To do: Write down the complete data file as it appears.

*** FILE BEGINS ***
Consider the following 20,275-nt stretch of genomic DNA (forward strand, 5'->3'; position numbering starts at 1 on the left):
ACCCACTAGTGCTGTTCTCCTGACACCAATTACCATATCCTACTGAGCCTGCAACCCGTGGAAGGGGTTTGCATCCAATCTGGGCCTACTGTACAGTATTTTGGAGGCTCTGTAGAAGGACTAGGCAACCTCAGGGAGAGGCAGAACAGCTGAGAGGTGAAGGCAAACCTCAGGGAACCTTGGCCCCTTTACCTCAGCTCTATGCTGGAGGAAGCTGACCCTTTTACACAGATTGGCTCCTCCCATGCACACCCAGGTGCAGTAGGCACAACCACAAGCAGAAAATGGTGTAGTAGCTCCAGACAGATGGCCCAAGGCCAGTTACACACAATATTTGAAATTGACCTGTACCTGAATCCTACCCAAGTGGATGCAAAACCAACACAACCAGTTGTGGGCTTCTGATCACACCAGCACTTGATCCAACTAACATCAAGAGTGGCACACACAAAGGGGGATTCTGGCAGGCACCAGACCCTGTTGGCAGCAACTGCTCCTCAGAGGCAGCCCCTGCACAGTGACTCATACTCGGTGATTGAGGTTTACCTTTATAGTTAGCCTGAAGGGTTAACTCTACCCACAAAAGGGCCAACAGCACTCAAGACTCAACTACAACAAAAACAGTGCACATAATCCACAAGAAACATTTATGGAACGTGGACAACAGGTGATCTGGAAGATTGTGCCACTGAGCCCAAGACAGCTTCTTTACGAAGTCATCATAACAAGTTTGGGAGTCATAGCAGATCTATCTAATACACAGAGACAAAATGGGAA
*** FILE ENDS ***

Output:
Consider the following 20,275-nt stretch of genomic DNA (forward strand, 5'->3'; position numbering starts at 1 on the left):
ACCCACTAGTGCTGTTCTCCTGACACCAATTACCATATCCTACTGAGCCTGCAACCCGTGGAAGGGGTTTGCATCCAATCTGGGCCTACTGTACAGTATTTTGGAGGCTCTGTAGAAGGACTAGGCAACCTCAGGGAGAGGCAGAACAGCTGAGAGGTGAAGGCAAACCTCAGGGAACCTTGGCCCCTTTACCTCAGCTCTATGCTGGAGGAAGCTGACCCTTTTACACAGATTGGCTCCTCCCATGCACACCCAGGTGCAGTAGGCACAACCACAAGCAGAAAATGGTGTAGTAGCTCCAGACAGATGGCCCAAGGCCAGTTACACACAATATTTGAAATTGACCTGTACCTGAATCCTACCCAAGTGGATGCAAAACCAACACAACCAGTTGTGGGCTTCTGATCACACCAGCACTTGATCCAACTAACATCAAGAGTGGCACACACAAAGGGGGATTCTGGCAGGCACCAGACCCTGTTGGCAGCAACTGCTCCTCAGAGGCAGCCCCTGCACAGTGACTCATACTCGGTGATTGAGGTTTACCTTTATAGTTAGCCTGAAGGGTTAACTCTACCCACAAAAGGGCCAACAGCACTCAAGACTCAACTACAACAAAAACAGTGCACATAATCCACAAGAAACATTTATGGAACGTGGACAACAGGTGATCTGGAAGATTGTGCCACTGAGCCCAAGACAGCTTCTTTACGAAGTCATCATAACAAGTTTGGGAGTCATAGCAGATCTATCTAATACACAGAGACAAAATGGGAA